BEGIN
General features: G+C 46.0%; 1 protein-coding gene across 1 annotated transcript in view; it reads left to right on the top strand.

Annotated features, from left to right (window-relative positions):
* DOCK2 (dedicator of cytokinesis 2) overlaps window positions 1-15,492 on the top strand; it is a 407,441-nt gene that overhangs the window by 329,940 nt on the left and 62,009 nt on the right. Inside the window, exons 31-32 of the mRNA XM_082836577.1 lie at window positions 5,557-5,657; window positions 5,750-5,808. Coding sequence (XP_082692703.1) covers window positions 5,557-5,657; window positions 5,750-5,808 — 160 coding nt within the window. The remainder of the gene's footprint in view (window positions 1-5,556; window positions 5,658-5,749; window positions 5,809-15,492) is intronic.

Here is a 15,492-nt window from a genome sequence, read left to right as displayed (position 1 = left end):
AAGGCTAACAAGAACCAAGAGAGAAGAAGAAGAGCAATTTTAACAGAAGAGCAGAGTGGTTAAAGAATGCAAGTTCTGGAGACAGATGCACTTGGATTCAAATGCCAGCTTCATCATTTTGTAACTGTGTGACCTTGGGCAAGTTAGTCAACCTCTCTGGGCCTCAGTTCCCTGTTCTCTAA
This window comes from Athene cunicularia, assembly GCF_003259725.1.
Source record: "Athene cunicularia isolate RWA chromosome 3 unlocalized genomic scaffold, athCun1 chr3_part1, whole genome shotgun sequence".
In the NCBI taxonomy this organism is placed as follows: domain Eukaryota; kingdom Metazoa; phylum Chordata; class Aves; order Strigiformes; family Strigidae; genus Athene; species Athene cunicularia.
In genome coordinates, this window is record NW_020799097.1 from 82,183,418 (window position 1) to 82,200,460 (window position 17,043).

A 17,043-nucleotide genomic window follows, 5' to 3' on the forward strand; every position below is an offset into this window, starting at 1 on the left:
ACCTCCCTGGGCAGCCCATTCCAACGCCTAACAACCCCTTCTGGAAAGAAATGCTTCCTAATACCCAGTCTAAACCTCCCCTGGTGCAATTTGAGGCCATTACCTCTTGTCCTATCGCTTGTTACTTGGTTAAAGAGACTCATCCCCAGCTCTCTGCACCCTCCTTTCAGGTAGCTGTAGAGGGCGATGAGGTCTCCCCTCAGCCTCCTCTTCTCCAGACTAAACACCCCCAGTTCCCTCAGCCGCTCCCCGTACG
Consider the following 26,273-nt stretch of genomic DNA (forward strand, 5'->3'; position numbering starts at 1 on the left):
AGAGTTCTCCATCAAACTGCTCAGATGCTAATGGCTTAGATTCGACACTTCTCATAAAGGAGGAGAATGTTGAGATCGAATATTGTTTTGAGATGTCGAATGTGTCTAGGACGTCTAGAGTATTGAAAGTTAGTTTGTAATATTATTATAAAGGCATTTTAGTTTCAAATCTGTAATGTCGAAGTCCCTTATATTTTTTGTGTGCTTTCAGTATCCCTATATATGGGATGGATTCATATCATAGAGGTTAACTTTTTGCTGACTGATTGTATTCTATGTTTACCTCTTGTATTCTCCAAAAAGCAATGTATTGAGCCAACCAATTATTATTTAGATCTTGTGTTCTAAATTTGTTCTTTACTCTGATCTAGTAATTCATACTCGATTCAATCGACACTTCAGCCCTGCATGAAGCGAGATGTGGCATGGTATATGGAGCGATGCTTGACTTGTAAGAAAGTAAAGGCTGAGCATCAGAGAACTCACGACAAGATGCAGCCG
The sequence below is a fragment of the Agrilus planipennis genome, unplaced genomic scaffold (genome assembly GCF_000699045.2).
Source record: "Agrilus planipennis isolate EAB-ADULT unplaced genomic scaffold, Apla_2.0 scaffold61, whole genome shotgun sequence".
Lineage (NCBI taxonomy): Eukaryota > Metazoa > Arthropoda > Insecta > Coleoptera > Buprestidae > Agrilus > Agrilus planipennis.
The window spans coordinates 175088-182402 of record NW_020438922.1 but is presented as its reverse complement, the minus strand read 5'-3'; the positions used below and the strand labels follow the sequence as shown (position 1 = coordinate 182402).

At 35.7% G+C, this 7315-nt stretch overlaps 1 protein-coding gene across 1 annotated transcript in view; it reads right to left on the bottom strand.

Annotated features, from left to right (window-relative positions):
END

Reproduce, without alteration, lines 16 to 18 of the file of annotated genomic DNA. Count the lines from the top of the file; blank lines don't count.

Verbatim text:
Lineage (NCBI taxonomy): Eukaryota > Metazoa > Arthropoda > Insecta > Coleoptera > Buprestidae > Agrilus > Agrilus planipennis.
The window spans coordinates 175088-182402 of record NW_020438922.1 but is presented as its reverse complement, the minus strand read 5'-3'; the positions used below and the strand labels follow the sequence as shown (position 1 = coordinate 182402).

At 35.7% G+C, this 7315-nt stretch overlaps 1 protein-coding gene across 1 annotated transcript in view; it reads right to left on the bottom strand.